Carol Altmann – The Terrier
Look closely, this is the slow ruination of a public reserve by Lyndoch Living through ongoing, illegal parking with impunity.
They are photos of Scoborio Reserve, a public reserve on the north side of Lyndoch and the original site of the Warrnambool botanic gardens.
It is named in honour of a head gardener, Charles Scoborio.
It’s a place where a few remnant scraps of native vegetation cling to what used to be a rich habitat along the banks of the Hopkins River as part of the Peek Whurrong lands.
Yellow-crested black cockatoos, pink-chested galahs and nesting magpies still like to hang out there.
And now, bit by bit, it’s being lost to the expansion of Lyndoch.
Lyndoch is turning the eastern end into an unofficial staff car park because it has failed to ever provide enough staff and visitor parking on its own land.
The reserve is becoming a mud bath.
What was once a handful of cars has grown to 30 or more a day.
That’s because the opening of a mini medical clinic at Lyndoch and demolition work for the $22 million medical clinic has pushed scarce parking on site to breaking point.
Lyndoch has even had the gall to direct staff – in writing – to park on land that it doesn’t own because it couldn’t be bothered to find its own solution.
And what have the WCC officers done about it?
They haven’t, as you might expect, told Lyndoch to stop.
In fact they haven’t moved one inch to protect the reserve from this illegal activity.
No, what they have done is actually far worse than doing nothing: they are looking at ways to let it go on.
The council officers – NOT the elected councillors* – are busily working to solve a problem that is not their problem and are offering up a piece of public land in the process.
In other words, if Lyndoch breaks the law, the council doesn’t fine them, but bends to them.
What a disgrace.
I wish I could say this was a one off.
You may recall the large corporate sign that was installed on the side of Lyndoch last November without a council permit.
Seven months on, the permit application (lodged after The Terrier story) is still being processed.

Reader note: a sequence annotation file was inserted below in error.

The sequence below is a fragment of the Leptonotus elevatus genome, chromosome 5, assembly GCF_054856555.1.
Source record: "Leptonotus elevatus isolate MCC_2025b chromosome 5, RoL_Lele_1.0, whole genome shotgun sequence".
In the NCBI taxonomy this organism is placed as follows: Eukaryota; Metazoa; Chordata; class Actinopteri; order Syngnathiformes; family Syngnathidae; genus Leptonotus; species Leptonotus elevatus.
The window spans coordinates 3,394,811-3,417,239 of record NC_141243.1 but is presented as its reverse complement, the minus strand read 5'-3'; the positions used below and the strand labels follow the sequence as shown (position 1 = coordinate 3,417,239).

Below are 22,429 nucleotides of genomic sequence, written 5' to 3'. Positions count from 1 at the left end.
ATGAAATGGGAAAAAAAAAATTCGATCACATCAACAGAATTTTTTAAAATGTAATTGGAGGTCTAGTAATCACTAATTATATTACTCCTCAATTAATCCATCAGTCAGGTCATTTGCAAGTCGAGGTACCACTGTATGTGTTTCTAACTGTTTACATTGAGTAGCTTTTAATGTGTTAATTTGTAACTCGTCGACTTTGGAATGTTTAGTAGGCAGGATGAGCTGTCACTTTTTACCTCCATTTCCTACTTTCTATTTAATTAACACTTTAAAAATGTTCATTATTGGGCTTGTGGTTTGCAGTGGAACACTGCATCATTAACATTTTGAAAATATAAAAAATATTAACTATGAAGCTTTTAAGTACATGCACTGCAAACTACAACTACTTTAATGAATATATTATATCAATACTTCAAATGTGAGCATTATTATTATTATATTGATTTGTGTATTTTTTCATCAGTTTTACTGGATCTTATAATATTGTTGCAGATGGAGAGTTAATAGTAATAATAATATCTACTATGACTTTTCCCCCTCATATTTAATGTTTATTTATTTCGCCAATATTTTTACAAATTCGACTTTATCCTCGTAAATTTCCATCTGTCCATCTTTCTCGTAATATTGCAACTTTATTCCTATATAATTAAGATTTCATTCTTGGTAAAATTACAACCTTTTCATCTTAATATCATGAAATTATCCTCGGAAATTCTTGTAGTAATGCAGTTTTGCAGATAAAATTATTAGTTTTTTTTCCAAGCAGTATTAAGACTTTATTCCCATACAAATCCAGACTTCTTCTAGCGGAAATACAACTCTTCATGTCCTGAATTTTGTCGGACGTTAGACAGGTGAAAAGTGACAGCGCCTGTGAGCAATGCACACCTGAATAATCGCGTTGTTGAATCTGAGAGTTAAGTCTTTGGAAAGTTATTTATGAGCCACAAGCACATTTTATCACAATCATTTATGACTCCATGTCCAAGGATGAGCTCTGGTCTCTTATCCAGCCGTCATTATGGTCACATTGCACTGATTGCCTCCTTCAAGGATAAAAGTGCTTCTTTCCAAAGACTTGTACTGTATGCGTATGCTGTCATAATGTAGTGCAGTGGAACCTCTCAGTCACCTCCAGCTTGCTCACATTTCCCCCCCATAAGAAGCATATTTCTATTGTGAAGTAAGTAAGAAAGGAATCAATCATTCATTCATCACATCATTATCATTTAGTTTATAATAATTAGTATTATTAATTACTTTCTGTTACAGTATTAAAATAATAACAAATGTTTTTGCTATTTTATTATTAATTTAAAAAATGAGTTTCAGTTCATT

The illegal sign is still there.
Lyndoch is also, as we speak, committing an offence under the State Planning and Environment Act by ignoring the permit conditions for its mini medical clinic.
Part of the permit issued by council staff (NOT councillors*) included a clear traffic and parking plan.
This plan has been completely ignored by Lyndoch ever since the clinic opened on 4 April.
Has anything happened as a consequence? Was the clinic forced to close immediately?
No, of course not.
And here comes the pub test.
All of these breaches are happening while the WCC chief of planning, Andrew Paton, sits on the Lyndoch board.
He is also a director of the Warrnambool Medical Clinic, a commercial, private company owned by Lyndoch that is driving the $22m project.
Former WCC Acting CEO and community services manager Vikki King is also deputy chair of a board chaired by the Lyndoch CEO and managed by Lyndoch.
How is it okay for senior council managers – a chief planner and a former Acting CEO no less – to be anywhere near an organisation that requires multiple council approvals* as part of its expansion?
(You might also recall the secret talks between Lyndoch and the WCC about 18 months ago to sell off part of Scoborio for a childcare centre before exposure by The Terrier cut that off at the pass.)
The WCC says Mr Paton has declared a conflict of interest in all planning and applications from Lyndoch* and has not been involved in any decisions.
And Mr Paton, for his part, told me both positions he holds with Lyndoch are, “to date”, voluntary.
I have no doubt Mr Paton has acted with integrity, but that is not the point.
The question is, why would he put himself in that position in the first place and why would the WCC allow it?
If Mr Paton was a board member of a building company that was rolling out $100m worth of housing on Hopkins Rd hill, eyebrows would be up.
Why is it not the case here as Lyndoch rolls out a $100m masterplan*?
This is precisely the “wheels within wheels”, “who-you-know” rubbish that the people of Warrnambool are sick of.
We are all tired of doing the right thing – applying for permits, parking within the lines, paying our fines – while others sail past in the express lane of exemption and ruin public property in the process.
Insiders and outsiders.
As I wrote after the Schneider court victory, those days are done and it’s time for the WCC to end it, regardless of who is in charge.
* Not one part of Lyndoch’s $100m masterplan so far has gone to full council for approval by the elected councillors. Each part has been signed off by delegation.